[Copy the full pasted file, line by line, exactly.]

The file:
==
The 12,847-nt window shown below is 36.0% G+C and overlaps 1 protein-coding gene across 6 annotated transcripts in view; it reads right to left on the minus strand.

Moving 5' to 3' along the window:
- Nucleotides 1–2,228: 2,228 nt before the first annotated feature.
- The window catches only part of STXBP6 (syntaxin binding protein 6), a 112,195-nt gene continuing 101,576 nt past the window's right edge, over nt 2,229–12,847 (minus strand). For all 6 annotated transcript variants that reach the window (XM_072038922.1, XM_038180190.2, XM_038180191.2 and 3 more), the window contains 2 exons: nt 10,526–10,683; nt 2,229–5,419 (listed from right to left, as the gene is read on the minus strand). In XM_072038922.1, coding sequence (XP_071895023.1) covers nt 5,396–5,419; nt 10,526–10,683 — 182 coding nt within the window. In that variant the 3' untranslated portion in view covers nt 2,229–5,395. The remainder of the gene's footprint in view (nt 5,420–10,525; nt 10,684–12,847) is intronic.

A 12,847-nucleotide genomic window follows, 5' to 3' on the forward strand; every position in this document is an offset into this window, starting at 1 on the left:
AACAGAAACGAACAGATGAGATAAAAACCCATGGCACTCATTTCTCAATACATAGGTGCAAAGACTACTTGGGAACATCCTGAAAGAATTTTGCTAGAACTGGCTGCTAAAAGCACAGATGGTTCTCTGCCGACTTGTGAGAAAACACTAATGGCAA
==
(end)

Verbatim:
The 12,847-nt window shown below is 36.0% G+C and overlaps 1 protein-coding gene across 6 annotated transcripts in view; it reads right to left on the minus strand.

Moving 5' to 3' along the window:
- Nucleotides 1–2,228: 2,228 nt before the first annotated feature.
- The window catches only part of STXBP6 (syntaxin binding protein 6), a 112,195-nt gene continuing 101,576 nt past the window's right edge, over nt 2,229–12,847 (minus strand). For all 6 annotated transcript variants that reach the window (XM_072038922.1, XM_038180190.2, XM_038180191.2 and 3 more), the window contains 2 exons: nt 10,526–10,683; nt 2,229–5,419 (listed from right to left, as the gene is read on the minus strand). In XM_072038922.1, coding sequence (XP_071895023.1) covers nt 5,396–5,419; nt 10,526–10,683 — 182 coding nt within the window. In that variant the 3' untranslated portion in view covers nt 2,229–5,395. The remainder of the gene's footprint in view (nt 5,420–10,525; nt 10,684–12,847) is intronic.

A 12,847-nucleotide genomic window follows, 5' to 3' on the forward strand; every position in this document is an offset into this window, starting at 1 on the left:
AACAGAAACGAACAGATGAGATAAAAACCCATGGCACTCATTTCTCAATACATAGGTGCAAAGACTACTTGGGAACATCCTGAAAGAATTTTGCTAGAACTGGCTGCTAAAAGCACAGATGGTTCTCTGCCGACTTGTGAGAAAACACTAATGGCAA